From Canada – Stu Boland: What More Could I Hope For?

From Canada – Stu Boland: What More Could I Hope For?

Editor’s Note:  In earlier posts on this website, Stu Boland shared his experiences as a new WM patient, beginning in 2002 and updating in 2015, featuring his various treatments and describing his life activities, continuing through his autologous stem-cell transplant procedure in 2015. Immediately below is Stu’s most recent update (Jan. 2021). Below that, you can find Stu’s original story and 2015 update.


I posted my original story and then followed with an update in January 2015.  I described how I have been fortunate to have encountered so many excellent medical specialists. I have also had the good fortune of an incredibly supportive and understanding caregiving team that includes my wife, Nancy, my family and our friends and neighbours, and the IWMF/WMFC. Having good support makes it so much easier for a less than healthy person to achieve the crucial “can-do” attitude – an attitude that I feel really helped me in my recovery, a recovery I hope is long term.

To reiterate, I began to experience symptoms in 2002. A fortuitous referral to an excellent hematologist/oncologist in 2004 led to a bone marrow biopsy and a WM diagnosis in September of that year. I underwent chemo (cyclophosphamide, fludarabine, rituximab and prednisone) starting in April 2005.  Remission allowed a return to an active lifestyle. However, symptoms returned and I required chemo again in September 2009. The cocktail this time was cyclophosphamide, vincristine, rituximab and prednisone. In the spring of 2015, some of my symptoms were returning, along with worsening lab reports. After lengthy consults with staff of the Tom Baker Bone Marrow Transplant Clinic in Calgary, Alberta, we decided to move forward with an autologous stem cell transplant. Chemo – consisting of cyclophosphamide, bortezomib, dexamethasone and rituximab – began almost immediately, and continued through the summer. A bone marrow biopsy and lab tests in the late summer indicated another remission in the cancer burden, so stem cells were successfully harvested.

On 15 October, 2015, following the administration of melphalan to destroy all of my existing bone marrow, my harvested stem cells were reintroduced, and I was told that at 67 years of age I had just had my new birthday. Over the next 2 ½ months I could recognize improvement almost daily. Post-transplant, I had to undergo IVIG treatments. This procedure required going to the hospital for a couple of hours every four weeks.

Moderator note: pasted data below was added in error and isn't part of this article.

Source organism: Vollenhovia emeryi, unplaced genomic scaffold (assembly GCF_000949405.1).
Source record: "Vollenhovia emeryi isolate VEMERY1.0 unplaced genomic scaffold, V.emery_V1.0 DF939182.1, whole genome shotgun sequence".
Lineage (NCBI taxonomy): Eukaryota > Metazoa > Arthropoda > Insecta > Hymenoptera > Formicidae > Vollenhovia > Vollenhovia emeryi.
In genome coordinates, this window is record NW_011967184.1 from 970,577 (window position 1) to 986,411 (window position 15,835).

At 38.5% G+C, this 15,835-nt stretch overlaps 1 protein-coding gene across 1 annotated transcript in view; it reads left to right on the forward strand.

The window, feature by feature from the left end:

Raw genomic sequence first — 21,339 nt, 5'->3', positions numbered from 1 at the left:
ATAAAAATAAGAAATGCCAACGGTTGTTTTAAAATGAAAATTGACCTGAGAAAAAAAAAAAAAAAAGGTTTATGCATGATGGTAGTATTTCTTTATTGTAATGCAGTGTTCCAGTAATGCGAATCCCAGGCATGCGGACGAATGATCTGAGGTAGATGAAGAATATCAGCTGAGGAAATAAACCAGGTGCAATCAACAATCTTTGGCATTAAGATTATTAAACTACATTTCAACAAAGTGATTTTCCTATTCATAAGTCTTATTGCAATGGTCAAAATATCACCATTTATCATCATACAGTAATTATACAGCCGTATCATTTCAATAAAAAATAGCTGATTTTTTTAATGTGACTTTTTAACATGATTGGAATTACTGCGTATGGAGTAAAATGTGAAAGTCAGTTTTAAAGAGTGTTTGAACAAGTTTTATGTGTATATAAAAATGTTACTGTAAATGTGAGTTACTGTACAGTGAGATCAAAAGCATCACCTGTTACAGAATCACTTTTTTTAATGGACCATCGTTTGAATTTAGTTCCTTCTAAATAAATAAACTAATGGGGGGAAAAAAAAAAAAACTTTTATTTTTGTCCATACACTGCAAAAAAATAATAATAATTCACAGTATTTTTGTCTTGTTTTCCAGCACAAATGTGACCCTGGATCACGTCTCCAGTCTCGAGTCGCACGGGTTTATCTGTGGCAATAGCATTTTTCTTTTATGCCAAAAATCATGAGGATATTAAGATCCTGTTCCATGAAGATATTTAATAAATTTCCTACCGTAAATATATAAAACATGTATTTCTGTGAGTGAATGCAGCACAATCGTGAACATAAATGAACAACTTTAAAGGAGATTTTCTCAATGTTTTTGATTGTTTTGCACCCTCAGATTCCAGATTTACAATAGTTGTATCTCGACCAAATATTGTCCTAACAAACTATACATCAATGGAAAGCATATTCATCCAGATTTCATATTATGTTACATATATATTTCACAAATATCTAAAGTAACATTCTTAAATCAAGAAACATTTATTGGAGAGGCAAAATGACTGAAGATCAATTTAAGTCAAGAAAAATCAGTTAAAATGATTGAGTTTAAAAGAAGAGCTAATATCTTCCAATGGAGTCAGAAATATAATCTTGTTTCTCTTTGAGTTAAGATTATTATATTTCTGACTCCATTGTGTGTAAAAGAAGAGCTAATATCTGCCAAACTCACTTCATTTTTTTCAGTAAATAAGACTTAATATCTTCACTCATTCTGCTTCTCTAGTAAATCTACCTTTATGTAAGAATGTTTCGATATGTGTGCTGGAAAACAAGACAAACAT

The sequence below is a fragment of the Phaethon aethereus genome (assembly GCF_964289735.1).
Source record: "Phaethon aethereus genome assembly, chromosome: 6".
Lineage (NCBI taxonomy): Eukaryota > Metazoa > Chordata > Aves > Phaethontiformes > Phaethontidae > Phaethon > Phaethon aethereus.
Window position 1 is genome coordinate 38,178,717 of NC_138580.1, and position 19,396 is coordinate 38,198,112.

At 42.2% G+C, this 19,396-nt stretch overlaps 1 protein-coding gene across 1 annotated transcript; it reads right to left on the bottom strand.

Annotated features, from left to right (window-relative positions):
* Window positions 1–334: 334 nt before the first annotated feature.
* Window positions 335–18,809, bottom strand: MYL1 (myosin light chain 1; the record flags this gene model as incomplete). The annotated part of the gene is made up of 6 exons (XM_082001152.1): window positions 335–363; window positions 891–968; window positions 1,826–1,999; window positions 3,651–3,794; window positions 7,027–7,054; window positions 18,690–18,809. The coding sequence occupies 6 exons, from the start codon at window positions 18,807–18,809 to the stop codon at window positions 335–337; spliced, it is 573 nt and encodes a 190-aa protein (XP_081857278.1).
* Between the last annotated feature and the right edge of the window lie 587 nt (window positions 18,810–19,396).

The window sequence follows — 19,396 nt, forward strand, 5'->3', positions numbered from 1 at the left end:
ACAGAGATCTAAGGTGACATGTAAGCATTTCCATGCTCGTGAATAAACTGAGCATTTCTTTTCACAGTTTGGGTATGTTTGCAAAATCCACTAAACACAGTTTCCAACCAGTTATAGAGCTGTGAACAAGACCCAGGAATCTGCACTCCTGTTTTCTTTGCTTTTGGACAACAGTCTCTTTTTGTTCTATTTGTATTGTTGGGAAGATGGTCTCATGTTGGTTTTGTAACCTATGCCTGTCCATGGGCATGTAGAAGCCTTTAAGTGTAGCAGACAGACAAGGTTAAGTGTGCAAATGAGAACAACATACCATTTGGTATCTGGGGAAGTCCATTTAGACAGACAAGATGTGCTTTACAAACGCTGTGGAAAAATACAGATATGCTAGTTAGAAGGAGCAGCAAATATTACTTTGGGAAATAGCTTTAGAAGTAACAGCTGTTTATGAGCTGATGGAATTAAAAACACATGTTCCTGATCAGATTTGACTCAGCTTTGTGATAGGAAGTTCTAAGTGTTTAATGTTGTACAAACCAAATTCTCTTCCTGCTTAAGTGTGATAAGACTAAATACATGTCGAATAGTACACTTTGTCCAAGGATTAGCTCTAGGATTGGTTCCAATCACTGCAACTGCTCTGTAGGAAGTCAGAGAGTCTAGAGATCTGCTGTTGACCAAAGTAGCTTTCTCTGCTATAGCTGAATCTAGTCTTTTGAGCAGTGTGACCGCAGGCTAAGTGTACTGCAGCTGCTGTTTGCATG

As I said in earlier posts, my wife, Nancy, and I are avid travellers. IVIG schedules interfered with being away from home. Upon investigation, we determined that in fact subcutaneous administration of Gamma globulin could not only eliminate the need for hospital visits, but it was perhaps better for my body. We took the training required to do self-infusions, and we were then free to go where we chose. Not to brag, but we have taken advantage of that freedom with numerous trips: a one-month European river cruise and an extended stay in Prague; a five-week driving trip through Ireland, Scotland and England; a Kenyan Safari; a one-month ocean cruise from Valparaiso, Chile to the Antarctic, to Buenos Aires and then a side trip to Iguazu Falls; a Polar Bear Safari to Churchill, Manitoba; a one-week excursion on a relatively small yacht around the Galapagos Islands followed by a trip to Machu Picchu; and a National Geographic Eco Tour of Costa Rica – coast to coast.  We actually rounded the Horn of South America on my 70th birthday. Additionally, each summer we go to our remote, lake-side cabin in North Western Ontario (1200 miles from home), where we live “off the grid” for over two months.  Although we have installed a very small solar power system to give us a few lights and the ability to charge our devices, we cook on a wood-fired cookstove, use an outhouse, and do plenty of physical work while we enjoy nature. When home, and when possible, we still try to get out on our motorcycles – a Harley and a Can-Am Spyder.